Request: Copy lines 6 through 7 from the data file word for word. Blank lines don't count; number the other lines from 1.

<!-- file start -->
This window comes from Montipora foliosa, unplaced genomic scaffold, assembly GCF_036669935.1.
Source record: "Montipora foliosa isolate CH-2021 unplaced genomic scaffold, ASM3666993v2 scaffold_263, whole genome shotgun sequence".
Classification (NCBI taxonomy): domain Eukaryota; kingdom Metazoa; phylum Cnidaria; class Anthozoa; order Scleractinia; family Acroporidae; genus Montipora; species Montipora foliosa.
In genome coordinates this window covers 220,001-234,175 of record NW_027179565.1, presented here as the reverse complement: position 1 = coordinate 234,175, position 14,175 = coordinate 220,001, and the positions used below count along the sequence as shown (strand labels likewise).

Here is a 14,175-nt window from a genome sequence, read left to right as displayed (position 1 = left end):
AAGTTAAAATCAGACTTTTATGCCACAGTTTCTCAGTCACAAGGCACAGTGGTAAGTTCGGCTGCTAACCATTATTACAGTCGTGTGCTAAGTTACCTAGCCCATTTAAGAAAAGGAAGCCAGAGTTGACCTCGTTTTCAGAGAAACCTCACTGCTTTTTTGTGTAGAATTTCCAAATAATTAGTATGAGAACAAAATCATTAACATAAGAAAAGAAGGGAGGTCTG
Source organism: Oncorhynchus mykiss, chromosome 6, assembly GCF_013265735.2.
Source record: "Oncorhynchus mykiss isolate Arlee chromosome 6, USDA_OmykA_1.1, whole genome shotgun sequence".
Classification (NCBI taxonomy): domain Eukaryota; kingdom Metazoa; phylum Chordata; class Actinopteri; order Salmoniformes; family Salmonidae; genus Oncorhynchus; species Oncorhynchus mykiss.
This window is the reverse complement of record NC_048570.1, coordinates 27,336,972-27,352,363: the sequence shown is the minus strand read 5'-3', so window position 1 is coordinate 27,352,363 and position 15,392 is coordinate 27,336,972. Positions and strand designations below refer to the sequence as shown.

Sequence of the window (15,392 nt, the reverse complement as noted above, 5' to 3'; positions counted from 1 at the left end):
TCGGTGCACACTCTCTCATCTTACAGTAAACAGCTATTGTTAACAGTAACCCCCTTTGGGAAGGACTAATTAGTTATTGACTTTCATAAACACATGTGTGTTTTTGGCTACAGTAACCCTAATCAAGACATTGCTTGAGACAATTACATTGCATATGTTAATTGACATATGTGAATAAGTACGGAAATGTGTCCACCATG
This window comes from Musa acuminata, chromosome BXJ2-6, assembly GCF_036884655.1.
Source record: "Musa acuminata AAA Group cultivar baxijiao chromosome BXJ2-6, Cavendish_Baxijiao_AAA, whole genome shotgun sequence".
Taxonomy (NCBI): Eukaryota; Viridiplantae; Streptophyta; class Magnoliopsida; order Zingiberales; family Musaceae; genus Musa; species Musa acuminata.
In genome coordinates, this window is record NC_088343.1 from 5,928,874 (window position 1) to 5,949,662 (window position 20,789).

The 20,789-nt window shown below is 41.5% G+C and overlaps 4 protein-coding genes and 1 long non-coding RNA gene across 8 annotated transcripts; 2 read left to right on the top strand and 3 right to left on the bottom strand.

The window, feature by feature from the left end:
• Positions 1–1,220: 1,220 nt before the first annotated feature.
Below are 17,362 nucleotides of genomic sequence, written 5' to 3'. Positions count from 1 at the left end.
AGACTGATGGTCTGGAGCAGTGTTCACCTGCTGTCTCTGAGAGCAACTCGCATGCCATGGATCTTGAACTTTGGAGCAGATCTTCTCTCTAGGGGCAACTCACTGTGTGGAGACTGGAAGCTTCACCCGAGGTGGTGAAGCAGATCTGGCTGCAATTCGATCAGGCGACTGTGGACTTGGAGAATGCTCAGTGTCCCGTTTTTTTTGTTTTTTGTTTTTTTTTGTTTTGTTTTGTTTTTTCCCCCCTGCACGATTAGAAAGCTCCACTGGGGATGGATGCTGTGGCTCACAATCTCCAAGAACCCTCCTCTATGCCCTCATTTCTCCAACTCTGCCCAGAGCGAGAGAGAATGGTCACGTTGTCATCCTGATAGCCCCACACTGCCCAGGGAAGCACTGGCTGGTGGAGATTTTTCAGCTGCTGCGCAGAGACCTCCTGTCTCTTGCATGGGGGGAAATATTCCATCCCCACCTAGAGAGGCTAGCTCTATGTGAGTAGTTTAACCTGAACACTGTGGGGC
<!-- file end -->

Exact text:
AAGTTAAAATCAGACTTTTATGCCACAGTTTCTCAGTCACAAGGCACAGTGGTAAGTTCGGCTGCTAACCATTATTACAGTCGTGTGCTAAGTTACCTAGCCCATTTAAGAAAAGGAAGCCAGAGTTGACCTCGTTTTCAGAGAAACCTCACTGCTTTTTTGTGTAGAATTTCCAAATAATTAGTATGAGAACAAAATCATTAACATAAGAAAAGAAGGGAGGTCTG
Source organism: Oncorhynchus mykiss, chromosome 6, assembly GCF_013265735.2.